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Greenbelt Declares Meat-Out Day – A Worthy Event!

First, Prince George’s County passed a “MeatOut Day” proclamation, urging residents to abstain from eating meat and consider the diverse alternatives available. The Council noted that “residents face a variety of chronic health conditions related to diet and the County Council is committed to improving the health of all of our residents.”

We’re also encouraged to “consider the health, humane and environmental benefits of a plant-based diet:” reduction in heart disease, weight loss, helping stop animal cruelty, and reducing the “severe environmental impacts of the meat industry…Meat and dairy products dump more animal waste, fertilizers, pesticides and other pollutants into our waterways than all other human activities combined.”

Greenbelt and other Cities Join In

Mayor Jordan with vegan activists Barbara Glick, Dan Gillotte and Rosie Weaver at the MeatOut Proclamation event.


Then the Greenbelt City Council proclaimed Greenbelt’s “First Annual” MeatOut Day, and the Cities of College Park, Laurel and Takoma park joined the campaign, too.

Geraldine Adams gave cooking demonstrations at the Greenbelt Co-op Supermarket today.

In celebration of the MeatOut, Food for Life instructor Geraldine Adams offered a vegan cooking demonstration at the Greenbelt Co-op.

How to Participate

In their Greenbelt News Review article, Barbara and Geraldine suggest:

Plan one plant-based breakfast, lunch and dinner to be ready for the challenge.  For breakfast, try some quick oatmeal with nut milk, diced apples and cinnamon. For lunch, try tacos or a taco salad made with beans, plant-based meat and cheese. For dinner, prepare a small salad with penne pasta in marinara sauce with tofu or chickpeas. tasty, nutritious and easy-to-make plant-based meals can be found at MeatOut.org or PCRM.org/recipes. And post your meals on your social media and tag them #MeatOut.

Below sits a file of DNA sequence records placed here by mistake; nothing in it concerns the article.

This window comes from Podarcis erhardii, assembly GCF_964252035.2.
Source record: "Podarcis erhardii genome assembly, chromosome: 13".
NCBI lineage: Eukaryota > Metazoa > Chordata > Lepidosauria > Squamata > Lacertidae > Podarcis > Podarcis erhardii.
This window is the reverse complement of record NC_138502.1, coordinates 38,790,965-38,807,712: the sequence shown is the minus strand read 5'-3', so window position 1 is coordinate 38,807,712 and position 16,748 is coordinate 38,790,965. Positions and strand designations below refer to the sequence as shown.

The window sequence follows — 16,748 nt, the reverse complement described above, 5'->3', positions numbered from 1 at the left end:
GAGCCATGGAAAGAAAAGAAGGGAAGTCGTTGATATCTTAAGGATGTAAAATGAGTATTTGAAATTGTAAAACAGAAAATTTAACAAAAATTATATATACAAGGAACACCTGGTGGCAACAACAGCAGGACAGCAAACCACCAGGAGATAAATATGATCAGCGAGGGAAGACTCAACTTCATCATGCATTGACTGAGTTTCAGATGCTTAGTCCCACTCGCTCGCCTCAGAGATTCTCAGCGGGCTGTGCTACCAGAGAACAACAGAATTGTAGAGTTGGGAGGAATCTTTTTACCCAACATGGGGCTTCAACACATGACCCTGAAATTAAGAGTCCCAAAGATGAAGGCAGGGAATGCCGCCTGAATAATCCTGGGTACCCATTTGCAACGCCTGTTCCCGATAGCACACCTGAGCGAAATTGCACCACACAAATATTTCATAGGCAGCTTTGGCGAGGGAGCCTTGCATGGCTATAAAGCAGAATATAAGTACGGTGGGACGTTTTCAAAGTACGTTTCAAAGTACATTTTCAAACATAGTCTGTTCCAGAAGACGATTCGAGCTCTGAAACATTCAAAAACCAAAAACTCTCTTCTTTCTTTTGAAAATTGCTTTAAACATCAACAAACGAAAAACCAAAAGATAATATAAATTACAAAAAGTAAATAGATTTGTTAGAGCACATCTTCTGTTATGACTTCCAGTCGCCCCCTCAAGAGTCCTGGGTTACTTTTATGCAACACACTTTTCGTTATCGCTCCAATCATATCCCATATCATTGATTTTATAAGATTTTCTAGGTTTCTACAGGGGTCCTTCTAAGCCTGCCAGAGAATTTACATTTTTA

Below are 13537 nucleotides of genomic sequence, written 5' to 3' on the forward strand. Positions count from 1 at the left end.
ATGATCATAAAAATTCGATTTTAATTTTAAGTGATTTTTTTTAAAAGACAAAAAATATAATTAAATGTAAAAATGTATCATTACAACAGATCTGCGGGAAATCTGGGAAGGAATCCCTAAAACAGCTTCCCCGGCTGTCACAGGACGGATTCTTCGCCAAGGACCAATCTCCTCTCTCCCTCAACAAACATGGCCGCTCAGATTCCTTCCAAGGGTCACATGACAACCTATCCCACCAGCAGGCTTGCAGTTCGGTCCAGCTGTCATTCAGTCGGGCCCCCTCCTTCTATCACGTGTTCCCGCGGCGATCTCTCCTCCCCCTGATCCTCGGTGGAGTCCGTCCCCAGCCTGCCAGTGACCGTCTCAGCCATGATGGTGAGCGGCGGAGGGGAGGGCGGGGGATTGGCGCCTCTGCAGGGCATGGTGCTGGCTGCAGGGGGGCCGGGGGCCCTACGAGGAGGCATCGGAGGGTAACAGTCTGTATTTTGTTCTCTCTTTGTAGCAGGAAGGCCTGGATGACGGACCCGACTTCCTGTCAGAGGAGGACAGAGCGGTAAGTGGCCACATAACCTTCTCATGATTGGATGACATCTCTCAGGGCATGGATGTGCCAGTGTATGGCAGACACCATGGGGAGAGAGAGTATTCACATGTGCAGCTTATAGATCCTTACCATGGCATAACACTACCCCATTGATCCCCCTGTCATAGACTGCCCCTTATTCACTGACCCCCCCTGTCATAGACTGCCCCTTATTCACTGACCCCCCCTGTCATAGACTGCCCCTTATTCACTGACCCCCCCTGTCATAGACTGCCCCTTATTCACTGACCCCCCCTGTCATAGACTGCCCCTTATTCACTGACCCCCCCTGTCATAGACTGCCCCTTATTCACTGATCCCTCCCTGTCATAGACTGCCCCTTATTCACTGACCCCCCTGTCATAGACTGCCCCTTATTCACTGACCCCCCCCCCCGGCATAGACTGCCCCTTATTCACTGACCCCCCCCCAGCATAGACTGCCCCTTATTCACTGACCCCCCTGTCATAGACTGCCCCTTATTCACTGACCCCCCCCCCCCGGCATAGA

To learn a lot more about the benefits of a plant-based diet, watch “You Are What You Eat: A Twin Experiment Forks Over Knives,” now streaming on Netflix.

Plenty of Motivations to Choose From

Not every public awareness campaign is worth supporting and some even do more harm than good, but this one get my vote. The change in behavior seems short-lived and may actually be short-lived, but if even small numbers of people give it a try and end up making meatless meals a weekly habit, for instance, the campaign will have succeeded, in my book.

Vegans, vegetarians and meat-free-curious people have various motivations to choose from, or combinations thereof: concerns for animal welfare, the environment, and our own health – and in my case as a vegetarian who also eats seafood, it’s the first two. And it’s the environmental impacts of meat-eating that need to be more widely known.

So I’ll leave you with a couple of data points from “Why beef is bad for the planet

And take a gander at greenhouse emissions by protein source! This chart really got my attention.

Follow Susan Harris:
Susan started blogging about Greenbelt soon after moving here in 2012, and that blog has grown into this nonprofit community website. She also created and curates the Greenbelt Maryland YouTube channel. In 2021 Susan joined the Board of Directors of Greenbelt Access TV. Retired from garden writing and teaching, she continues to blog weekly at GardenRant.com.

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